Trump tackles drug prices
President says proposal would lower some prices by basing them on other countries’ costs
WASHINGTON » President Donald Trump took his boldest action yet to lower drug prices, saying his administration is moving to stop “global freeloading” by foreign nations when it comes to the price that Americans pay for prescription drugs. The announcement is a sign that the president and his aides are seeking to shift the focus to health care two weeks before the midterm elections.
In a speech Thursday afternoon at the Department of Health and Human Services, Trump said his administration would be taking the “revolutionary” step of allowing Medicare to directly negotiate prices with drug companies that he says have “rigged” the system, causing U. S. patients to pay more for their medicines.
“Americans paymore so other countries can pay less. It’s wrong. It’s unfair,” Trump said.
Trump’s remarks were the first as president at HHS and come at a time when health care is playing a defining role in the campaign as Democrats slam Republicans over whether they support protecting access to health care for people with pre-existing conditions. He argued other countries were being “very disrespectful” by selling their prescription drugs to Americans for higher prices than their own citizens are paying for them.
Under the new approach, the Centers for Medicare and Medicaid Services plans to experiment with a new way of setting prices for most drugs administered through Medicare’s Part B program, which covers all doctor’s visits for seniors and the drugs prescribed to them during their visits.
HHS estimates the new pricing index — which the agency says would apply to 50 percent of the country — would save Medicare $17.2 billion over five years. Medicare now pays the average sales
price of a medicine in the United States, plus an extra fee based on a percentage of that price. Under the newmodel, Medicare would pay fees to doctors that are more closely aligned with what other countries pay.
The proposal is Trump’s boldest action yet to lower drug prices, which the president says has been a key goal of his administration. It suggests a more prominent role for the government in setting drug prices than many Republicans may be comfortable with and is likely to face strong pushback back from the pharmaceutical industry.
It also highlights an increasing push by the president personally and his administration more generally to emphasize health care in the runup to the elections, an issue polls show is top of mind with voters. On Wednesday afternoon, the president signed sweeping legislation to tackle the opioid epidemic and he has tweeted that “all Republicans” will protect people with pre- existing health conditions in response to Democratic charges otherwise.
“It’s hard to take the Trump administration and Republicans seriously about reducing health care costs for seniors two weeks before the election when they have repeatedly advocated for and implemented policies that strip away protections for people with preexisting conditions,” Senate Minority Leader Chuck Schumer, D-N.Y., said in a statement.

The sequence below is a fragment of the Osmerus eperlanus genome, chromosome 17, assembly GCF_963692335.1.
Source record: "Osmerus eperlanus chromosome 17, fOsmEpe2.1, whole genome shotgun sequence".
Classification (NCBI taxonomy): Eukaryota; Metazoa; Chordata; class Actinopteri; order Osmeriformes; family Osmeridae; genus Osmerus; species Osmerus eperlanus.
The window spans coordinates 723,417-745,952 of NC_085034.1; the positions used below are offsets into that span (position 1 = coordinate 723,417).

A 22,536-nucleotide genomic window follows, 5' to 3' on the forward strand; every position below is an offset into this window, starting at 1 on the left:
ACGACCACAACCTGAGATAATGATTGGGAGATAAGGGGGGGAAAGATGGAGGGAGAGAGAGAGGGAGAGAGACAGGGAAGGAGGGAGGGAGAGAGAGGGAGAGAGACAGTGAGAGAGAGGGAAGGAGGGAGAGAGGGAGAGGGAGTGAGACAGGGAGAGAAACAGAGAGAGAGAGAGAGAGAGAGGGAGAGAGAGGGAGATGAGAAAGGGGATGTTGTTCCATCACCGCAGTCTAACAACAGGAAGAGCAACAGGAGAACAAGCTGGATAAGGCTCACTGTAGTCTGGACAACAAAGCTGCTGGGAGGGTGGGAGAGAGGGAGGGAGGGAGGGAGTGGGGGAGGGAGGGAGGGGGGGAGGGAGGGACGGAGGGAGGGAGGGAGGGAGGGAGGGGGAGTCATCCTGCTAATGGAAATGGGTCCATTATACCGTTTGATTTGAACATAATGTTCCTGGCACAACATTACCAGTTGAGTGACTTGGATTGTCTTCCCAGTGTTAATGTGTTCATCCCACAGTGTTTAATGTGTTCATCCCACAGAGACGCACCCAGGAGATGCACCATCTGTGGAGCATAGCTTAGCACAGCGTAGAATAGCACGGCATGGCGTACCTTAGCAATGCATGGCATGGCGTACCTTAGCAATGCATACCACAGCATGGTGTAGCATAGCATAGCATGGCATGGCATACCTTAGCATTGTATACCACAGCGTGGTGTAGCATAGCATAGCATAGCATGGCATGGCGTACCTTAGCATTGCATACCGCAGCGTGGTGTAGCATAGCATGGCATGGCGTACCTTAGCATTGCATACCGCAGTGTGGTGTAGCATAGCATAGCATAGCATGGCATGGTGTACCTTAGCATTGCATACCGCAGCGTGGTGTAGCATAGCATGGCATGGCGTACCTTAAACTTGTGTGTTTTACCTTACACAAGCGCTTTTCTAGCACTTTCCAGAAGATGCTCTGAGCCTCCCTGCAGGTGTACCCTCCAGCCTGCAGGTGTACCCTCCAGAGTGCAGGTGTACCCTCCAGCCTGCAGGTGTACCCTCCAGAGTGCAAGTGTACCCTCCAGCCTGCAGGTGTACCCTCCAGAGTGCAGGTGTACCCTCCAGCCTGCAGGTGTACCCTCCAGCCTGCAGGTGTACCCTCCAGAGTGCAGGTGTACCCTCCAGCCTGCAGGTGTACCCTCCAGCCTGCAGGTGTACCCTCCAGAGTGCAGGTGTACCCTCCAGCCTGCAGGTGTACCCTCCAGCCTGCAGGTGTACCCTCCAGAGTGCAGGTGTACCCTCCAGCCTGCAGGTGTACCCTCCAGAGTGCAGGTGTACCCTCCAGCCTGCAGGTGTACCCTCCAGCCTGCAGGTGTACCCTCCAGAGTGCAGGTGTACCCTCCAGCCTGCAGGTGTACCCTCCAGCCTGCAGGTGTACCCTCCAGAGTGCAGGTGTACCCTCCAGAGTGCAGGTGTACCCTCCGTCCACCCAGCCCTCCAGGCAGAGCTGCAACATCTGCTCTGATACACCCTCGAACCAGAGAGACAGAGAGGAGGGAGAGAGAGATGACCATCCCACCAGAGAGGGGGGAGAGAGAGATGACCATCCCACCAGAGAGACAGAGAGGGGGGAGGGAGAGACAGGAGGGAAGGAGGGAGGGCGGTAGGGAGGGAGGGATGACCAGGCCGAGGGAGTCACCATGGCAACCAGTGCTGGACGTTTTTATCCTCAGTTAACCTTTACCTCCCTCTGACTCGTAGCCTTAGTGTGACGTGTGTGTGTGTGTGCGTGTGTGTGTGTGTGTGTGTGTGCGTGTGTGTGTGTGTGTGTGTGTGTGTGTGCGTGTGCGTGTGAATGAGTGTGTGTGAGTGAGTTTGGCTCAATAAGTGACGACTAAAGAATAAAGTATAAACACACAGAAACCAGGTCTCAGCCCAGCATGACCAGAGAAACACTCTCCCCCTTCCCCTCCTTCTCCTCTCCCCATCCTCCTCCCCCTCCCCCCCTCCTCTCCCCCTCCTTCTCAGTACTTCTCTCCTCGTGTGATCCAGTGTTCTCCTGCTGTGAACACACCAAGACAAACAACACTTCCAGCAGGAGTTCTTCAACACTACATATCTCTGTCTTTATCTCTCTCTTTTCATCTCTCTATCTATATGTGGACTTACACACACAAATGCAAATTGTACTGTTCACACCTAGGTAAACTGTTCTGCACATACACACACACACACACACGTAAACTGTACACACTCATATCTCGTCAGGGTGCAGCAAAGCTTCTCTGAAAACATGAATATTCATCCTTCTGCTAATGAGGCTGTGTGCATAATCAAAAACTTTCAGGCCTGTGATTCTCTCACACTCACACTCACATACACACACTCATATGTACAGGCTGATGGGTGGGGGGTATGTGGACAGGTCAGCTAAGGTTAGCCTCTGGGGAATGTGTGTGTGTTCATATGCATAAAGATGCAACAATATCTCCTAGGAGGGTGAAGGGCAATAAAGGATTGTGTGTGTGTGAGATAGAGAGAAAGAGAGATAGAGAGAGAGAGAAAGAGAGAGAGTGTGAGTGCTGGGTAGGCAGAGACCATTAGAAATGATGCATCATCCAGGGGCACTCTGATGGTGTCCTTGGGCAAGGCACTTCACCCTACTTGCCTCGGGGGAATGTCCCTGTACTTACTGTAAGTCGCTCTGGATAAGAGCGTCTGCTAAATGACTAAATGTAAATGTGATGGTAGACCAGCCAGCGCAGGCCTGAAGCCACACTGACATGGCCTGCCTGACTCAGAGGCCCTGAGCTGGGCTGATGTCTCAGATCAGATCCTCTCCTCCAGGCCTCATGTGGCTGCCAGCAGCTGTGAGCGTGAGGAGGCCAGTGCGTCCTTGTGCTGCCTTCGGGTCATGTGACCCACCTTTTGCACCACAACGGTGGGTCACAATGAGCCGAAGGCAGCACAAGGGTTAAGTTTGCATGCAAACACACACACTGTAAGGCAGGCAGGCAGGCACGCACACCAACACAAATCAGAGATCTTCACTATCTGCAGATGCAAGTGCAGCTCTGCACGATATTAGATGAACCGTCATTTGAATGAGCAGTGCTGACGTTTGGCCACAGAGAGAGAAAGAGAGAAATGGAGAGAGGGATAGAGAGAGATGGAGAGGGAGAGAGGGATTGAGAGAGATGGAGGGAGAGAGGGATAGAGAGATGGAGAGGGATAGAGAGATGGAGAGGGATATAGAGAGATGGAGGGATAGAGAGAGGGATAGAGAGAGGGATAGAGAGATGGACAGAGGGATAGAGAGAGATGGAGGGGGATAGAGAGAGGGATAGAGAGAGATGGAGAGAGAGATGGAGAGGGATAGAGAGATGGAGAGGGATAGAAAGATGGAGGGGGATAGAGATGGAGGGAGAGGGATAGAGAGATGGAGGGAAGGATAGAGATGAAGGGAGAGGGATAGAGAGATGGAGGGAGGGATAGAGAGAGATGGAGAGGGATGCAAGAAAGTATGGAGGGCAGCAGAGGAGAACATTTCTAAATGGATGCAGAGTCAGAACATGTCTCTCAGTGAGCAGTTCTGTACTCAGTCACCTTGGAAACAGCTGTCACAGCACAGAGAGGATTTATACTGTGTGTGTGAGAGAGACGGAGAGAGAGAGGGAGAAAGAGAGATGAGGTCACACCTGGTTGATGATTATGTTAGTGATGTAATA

On the campaign trail, Democrats have been hammering away at Republicans for their failed attempt last summer to repeal and replace the Affordable Care Act, which enabled those with prior illnesses to receive affordable health care. His administration has worked to chip away at several ACA requirements, including supporting GOP repeal of the individual mandate in the party’s tax overhaul and supporting waivers for Medicaid work requirements.
Trump’s announcement on drug prices came hours after HHS released a report highlighting the steep spending by the U.S. government on prescription drugs.
The report compares the price paid by Medicare for 27 prescription drugs with the average price paid for the same drugs by countries with similar economic conditions. It concludes the higher U. S. prices means Medicare pays nearly twice as much as the program would pay for the same or similar drugs in other countries. During his speech, Trump cited an example of a “common” cancer drug that he says is seven times more expensive for Americans than for those living outside the United States, though he didn’t name the drug specifically.
HHS Secretary Alex Azar criticized a systemin which other countries pay significantly less for drugs than the U. S. government. The United States is the biggest funder of research and de- velopment in the pharmaceutical sector, yet currently lacks the bargaining power to bring prices down — unlike in countries with public health care programs.
“For some drugs we are paying upwards of 300 or 400 percent and in some instances we pay 700 percent more than other countries do,” Azar told reporters after Trump’s address. “President Trump asked us to fix this problemand here’s how we plan to do it.”
The new payment model will affect just drugs purchased and dispensed by doctors themselves under Medicare’s Part B program — not medicines purchased at pharmacies. In the fiveyear experiment, carried out through CMS’ innovation center, prices will be gradually and increasingly pegged to the new international index instead of average U.S. sales price.
President Donald Trump discusses drug prices during a visit to the Department of Health and Human Services in Washington. HHS Secretary Alex Azar is at right.